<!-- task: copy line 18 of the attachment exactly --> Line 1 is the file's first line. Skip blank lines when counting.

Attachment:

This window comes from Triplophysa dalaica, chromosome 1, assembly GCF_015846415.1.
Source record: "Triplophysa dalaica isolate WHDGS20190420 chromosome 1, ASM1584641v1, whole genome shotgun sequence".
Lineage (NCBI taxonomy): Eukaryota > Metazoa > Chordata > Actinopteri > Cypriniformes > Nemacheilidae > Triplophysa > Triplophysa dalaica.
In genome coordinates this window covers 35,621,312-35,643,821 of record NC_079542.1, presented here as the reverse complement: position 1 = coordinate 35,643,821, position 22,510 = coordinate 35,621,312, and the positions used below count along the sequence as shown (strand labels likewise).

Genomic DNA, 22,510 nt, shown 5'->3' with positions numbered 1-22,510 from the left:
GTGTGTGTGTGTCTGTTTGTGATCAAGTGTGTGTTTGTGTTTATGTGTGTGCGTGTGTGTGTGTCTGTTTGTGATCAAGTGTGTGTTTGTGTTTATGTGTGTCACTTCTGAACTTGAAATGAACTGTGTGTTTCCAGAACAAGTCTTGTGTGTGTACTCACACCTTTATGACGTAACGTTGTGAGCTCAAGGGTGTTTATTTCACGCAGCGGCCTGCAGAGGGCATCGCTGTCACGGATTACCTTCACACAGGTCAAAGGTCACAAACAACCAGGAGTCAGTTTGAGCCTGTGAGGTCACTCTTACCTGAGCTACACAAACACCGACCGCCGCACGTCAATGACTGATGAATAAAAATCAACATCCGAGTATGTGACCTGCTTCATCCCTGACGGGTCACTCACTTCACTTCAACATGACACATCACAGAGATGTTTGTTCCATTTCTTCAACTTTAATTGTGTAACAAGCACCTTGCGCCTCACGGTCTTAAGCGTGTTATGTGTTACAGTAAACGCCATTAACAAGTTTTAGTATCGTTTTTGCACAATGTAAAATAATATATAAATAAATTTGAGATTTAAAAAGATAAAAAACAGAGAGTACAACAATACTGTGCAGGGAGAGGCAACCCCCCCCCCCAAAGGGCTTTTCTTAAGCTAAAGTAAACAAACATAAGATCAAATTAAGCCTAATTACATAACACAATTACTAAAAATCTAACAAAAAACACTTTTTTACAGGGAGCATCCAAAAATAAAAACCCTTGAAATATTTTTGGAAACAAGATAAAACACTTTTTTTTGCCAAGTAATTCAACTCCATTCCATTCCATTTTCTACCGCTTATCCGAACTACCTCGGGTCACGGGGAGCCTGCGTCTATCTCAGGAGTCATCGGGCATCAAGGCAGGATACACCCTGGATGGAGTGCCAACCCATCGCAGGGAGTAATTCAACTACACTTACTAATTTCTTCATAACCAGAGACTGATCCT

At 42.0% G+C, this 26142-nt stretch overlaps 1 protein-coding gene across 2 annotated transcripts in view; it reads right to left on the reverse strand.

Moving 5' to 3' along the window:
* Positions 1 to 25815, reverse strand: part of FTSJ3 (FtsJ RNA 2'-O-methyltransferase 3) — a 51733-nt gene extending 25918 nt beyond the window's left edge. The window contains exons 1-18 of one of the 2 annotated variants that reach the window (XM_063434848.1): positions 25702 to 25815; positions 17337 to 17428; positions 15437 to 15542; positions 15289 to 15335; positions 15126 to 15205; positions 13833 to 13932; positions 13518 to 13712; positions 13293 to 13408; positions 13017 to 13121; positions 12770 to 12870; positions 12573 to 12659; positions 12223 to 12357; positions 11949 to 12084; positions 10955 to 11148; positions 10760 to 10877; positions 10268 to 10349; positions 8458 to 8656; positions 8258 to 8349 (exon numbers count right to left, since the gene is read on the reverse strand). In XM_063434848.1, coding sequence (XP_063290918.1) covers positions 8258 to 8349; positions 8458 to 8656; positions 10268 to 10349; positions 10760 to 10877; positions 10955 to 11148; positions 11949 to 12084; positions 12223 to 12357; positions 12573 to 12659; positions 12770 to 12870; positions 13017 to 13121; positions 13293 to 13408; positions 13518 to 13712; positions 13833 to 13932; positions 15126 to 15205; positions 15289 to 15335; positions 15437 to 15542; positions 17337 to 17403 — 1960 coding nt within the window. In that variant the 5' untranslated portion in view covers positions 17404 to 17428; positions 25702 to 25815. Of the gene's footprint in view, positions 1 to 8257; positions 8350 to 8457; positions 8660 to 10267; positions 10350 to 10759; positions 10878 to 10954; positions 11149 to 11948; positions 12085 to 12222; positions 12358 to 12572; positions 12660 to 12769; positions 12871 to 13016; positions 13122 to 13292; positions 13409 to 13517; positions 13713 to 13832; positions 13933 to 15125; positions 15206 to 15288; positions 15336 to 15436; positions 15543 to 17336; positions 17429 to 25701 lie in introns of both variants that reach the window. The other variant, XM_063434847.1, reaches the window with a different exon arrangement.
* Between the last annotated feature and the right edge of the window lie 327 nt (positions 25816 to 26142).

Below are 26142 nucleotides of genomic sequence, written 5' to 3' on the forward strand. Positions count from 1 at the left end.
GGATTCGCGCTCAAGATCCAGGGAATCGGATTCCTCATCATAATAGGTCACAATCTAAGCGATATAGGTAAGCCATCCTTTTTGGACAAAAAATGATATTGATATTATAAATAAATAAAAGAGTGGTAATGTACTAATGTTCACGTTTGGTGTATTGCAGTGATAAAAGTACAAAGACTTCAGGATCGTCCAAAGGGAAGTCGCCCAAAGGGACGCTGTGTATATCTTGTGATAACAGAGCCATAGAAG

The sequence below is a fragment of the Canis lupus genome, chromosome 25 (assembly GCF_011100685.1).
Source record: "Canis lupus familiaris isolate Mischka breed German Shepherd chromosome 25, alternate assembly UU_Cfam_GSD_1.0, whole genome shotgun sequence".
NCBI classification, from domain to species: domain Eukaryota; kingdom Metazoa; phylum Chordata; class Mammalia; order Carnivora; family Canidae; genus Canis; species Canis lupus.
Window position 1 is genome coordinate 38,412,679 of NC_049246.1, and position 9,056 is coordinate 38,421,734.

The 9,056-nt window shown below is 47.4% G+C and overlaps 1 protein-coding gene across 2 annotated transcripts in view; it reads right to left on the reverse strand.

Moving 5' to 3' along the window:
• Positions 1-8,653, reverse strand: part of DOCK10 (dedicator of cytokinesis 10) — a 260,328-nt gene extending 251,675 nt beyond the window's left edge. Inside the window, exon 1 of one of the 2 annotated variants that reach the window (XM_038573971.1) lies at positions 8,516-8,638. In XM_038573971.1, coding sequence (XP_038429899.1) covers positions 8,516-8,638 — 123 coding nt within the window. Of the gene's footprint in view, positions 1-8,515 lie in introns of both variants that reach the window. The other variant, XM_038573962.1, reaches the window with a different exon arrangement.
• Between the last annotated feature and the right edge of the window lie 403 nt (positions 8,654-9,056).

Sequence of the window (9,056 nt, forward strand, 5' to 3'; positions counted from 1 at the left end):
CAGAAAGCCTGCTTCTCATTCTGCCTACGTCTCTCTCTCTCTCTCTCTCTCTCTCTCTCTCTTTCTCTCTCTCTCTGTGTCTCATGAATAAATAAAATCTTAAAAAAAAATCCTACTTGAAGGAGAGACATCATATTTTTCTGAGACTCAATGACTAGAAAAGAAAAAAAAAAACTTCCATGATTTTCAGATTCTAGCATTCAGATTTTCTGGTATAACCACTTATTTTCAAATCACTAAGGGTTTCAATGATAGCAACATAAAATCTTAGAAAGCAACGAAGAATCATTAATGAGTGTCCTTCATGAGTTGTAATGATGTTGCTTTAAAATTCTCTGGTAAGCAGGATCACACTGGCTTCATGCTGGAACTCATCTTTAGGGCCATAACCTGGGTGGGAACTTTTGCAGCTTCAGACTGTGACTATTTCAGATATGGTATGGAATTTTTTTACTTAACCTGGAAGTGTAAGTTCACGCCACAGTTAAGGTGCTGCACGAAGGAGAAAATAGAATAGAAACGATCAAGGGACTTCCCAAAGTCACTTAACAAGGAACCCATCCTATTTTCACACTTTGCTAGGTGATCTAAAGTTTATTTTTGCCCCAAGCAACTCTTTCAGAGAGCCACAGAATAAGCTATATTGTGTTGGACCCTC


Moving 5' to 3' along the window: